The latest demographic statistics estimated that Australia's annual population growth had slowed to a near decade low of 316,000, although it is worth noting that the last six months of available data have understated natural population increase in New South Wales and Victoria due to a lag in data processing.
One of the economic benefits of a lower dollar is conveyed by the chart below, with annual short term arrivals surging by 7 per cent over the past year to a record 7.3 million, while short term departures appear set to arc lower as steadily more Australians opt to holiday at home.
International students lift-off
Where to now?
With the relaxation of visa rules in the higher education system and a strong push from Universities for greater access to post study work visas, the above DIBP forecasts expect that eventually there will come a huge surge in net immigration related to student visas.
In terms of what this might mean for the actual immigration of students measured from December 2014 forth: we could potentially see net immigration of an extra half a million international students before the decade is out. Lower than previously projected, but still huge.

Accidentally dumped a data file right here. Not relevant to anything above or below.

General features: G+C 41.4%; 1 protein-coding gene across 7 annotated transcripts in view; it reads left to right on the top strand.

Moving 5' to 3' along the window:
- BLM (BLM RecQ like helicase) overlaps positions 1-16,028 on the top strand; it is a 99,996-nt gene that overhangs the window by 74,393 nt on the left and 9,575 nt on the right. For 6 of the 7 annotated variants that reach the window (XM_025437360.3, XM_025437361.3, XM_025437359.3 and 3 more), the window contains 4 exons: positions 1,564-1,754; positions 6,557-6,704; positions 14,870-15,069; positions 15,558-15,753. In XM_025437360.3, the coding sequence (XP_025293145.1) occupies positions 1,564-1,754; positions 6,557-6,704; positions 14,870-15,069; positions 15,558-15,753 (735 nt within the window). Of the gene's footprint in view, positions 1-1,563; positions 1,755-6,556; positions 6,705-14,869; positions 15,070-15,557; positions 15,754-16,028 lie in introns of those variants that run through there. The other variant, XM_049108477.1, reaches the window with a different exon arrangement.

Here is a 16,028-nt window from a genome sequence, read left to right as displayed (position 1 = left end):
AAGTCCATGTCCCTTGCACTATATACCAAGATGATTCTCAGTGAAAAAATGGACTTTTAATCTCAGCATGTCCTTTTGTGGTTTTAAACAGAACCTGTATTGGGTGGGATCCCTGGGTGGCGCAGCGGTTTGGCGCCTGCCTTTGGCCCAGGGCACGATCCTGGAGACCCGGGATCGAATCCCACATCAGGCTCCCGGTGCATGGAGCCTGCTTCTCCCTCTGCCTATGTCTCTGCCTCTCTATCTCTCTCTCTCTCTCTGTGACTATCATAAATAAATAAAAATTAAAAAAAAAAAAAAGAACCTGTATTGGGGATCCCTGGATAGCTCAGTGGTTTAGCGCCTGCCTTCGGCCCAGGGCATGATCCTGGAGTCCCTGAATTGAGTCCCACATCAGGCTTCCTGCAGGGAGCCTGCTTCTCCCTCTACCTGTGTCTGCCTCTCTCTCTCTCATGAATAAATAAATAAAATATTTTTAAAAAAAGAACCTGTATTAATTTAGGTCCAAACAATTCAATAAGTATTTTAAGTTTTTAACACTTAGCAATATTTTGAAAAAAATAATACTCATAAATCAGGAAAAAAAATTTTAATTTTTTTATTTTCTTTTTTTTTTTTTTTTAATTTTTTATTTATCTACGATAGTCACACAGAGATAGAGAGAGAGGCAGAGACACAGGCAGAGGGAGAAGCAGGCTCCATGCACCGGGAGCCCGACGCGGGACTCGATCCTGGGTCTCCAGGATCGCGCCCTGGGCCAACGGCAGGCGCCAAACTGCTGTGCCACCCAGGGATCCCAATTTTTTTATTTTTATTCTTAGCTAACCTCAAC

Reserve Bank research showed that unsurprisingly "student migrants will be likely to demand housing that is close to universities, city centres and other amenities rather than on the fringe of cities".
Most will rent, at least initially, so the forecast arrivals of hundreds of thousands of student migrants raise interesting question marks about the widely predicted supply overhang of apartments.
Even with the revised student figures the latest quarterly forecasts from the DIBP projects net immigration to increase steadily again from 2016, while if the student visa floodgates open as previously forecast then there is upside potential for population growth.
The projected inflow of international students comes at a time when APRA has poured cold water on the investor sector of the property market.